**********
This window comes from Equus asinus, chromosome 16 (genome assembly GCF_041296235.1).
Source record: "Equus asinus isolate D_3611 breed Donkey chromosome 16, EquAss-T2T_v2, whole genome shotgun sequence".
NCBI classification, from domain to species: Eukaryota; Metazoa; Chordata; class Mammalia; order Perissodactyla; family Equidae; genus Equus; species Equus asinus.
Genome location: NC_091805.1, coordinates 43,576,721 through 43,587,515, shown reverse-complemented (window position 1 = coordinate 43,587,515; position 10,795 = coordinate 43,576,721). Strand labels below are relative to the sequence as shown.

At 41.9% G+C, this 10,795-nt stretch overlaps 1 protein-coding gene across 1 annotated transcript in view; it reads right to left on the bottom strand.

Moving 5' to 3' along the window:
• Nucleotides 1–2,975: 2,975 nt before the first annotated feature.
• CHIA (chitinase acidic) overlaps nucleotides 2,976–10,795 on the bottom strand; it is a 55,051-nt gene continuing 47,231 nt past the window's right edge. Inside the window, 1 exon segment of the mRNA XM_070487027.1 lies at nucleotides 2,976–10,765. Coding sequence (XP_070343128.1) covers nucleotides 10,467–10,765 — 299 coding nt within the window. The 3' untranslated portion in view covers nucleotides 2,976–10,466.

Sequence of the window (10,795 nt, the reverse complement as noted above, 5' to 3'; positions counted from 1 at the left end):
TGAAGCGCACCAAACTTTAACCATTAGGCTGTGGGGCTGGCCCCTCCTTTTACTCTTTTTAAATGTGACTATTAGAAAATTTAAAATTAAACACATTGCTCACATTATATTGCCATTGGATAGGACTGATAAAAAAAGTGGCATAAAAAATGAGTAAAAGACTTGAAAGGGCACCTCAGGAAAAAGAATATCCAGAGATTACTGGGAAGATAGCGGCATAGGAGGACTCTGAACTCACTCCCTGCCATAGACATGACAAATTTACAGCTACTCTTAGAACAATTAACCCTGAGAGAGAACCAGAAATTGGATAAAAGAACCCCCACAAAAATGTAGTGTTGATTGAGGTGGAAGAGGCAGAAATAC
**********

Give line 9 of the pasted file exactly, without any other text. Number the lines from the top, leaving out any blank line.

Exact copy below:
Sequence of the window (10,795 nt, the reverse complement as noted above, 5' to 3'; positions counted from 1 at the left end):